COMMENT ON INDY "It's the historical value, the fact that it's a competitive racetrack. Just think of all the people who have walked where you're standing right now. If you have any historical relevance personally, then you understand that part of it. I think it's a great racing facility and always will be."

WHAT WAS IT LIKE THE FIRST TIME YOU DROVE HERE? "That was pretty wild. It was the first time I could put together the difference of having people in the stands versus not because it does make a difference. You drive a little bit differently. You have to regauge yourself because of the people in the stands and the wall you see. You don't see that before because you just see the standings. It's a different feeling driving the car and bringing it on in. The straightaways aren't that wide in the first place, and the corners are so 90-degreeish that they make it harder yet. You go to a place like Michigan where it's wide all the way around, it's definitely different."

ARE YOU COMFORTABLE WHERE YOU ARE IN THE TOP 10? "I wouldn't say comfortable, but it's like I said before Pocono. We could move up and we did. If we can keep doing that we'll be OK. If we have situations that prevent us from finishing races then I won't be comfortable, but obviously we want to be No. 1 going into that 27th race. If we hold our own we'll be just fine. If we focus on what's ahead of us we won't have to worry about what's behind us. This is the same amount of points as any other race. Mathematically you can do as much damage as you can good here."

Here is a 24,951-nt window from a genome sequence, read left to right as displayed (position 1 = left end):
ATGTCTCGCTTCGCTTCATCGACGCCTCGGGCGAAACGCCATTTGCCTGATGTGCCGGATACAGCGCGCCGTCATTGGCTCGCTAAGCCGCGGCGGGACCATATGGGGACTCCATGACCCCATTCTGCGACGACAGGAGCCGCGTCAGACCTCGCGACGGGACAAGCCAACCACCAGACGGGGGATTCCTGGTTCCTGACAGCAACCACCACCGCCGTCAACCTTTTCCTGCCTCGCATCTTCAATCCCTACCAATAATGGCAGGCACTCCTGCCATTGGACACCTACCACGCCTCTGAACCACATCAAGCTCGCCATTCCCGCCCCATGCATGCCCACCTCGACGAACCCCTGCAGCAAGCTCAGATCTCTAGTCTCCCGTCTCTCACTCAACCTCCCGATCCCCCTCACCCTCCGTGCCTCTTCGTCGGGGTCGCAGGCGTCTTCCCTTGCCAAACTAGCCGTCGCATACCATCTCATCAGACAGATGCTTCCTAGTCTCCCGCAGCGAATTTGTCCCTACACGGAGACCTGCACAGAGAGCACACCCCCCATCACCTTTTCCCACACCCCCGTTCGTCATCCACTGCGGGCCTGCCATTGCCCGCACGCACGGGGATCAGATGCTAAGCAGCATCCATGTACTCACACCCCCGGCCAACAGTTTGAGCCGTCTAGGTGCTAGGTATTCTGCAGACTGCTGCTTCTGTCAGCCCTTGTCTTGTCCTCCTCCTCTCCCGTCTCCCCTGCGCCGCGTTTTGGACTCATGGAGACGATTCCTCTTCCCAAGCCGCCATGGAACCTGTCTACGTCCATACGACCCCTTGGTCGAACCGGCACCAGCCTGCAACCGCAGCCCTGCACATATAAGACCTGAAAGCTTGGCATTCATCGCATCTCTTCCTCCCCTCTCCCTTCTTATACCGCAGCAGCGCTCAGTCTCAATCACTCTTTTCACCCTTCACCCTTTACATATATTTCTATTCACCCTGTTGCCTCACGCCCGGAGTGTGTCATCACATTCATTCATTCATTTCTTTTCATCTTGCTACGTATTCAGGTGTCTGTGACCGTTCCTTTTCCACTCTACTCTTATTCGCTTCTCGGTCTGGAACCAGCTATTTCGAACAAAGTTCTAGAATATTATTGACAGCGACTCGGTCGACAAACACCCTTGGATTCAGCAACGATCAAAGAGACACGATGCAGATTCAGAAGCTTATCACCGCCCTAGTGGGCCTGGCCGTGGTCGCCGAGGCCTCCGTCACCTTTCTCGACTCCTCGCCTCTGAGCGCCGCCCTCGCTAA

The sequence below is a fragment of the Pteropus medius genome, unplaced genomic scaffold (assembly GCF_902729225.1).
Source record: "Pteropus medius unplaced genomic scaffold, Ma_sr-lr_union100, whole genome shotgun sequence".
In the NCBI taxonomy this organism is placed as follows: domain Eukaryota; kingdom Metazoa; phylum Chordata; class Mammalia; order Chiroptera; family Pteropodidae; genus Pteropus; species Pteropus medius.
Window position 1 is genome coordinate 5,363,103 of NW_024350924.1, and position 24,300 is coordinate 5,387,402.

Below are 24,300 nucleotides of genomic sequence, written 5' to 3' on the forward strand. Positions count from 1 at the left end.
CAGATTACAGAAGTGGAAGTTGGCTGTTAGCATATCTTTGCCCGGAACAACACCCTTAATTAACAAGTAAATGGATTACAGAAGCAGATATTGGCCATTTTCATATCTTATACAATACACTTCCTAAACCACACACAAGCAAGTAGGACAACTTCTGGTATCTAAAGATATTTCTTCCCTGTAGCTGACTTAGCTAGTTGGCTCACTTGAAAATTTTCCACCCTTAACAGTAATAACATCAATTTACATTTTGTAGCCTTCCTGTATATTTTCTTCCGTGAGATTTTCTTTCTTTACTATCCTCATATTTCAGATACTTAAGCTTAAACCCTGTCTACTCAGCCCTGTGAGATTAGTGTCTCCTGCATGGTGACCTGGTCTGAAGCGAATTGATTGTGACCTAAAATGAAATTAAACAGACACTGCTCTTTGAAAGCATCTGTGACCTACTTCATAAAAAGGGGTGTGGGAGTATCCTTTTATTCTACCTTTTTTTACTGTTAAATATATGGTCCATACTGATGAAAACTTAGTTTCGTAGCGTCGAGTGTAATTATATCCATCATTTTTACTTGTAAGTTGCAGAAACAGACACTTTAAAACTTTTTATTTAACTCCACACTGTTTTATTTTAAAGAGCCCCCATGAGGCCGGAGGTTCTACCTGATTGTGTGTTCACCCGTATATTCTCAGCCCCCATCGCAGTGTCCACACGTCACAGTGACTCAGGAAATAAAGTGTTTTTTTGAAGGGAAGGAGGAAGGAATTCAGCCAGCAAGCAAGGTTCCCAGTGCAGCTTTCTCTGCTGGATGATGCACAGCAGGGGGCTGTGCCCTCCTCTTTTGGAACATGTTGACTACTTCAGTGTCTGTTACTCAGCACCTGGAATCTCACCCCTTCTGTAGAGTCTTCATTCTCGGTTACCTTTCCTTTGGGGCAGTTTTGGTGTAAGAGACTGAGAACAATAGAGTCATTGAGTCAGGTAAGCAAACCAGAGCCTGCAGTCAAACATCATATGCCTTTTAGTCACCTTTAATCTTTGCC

HOW DO YOU STAY MOTIVATED WITH THE POINTS SYSTEM? "It's no different than being second going into the last race. You can only do your best. I'm speaking of last year's point system. It's no different. You take it for what it's worth, and it's the same for everybody. The part I don't like is people can be eliminated. That doesn't seem right to me. Momentum is more mental than anything, but I've seen in the past all it takes is one little piece of debris to put a hole in your tire and end your day. That can kill momentum real quick."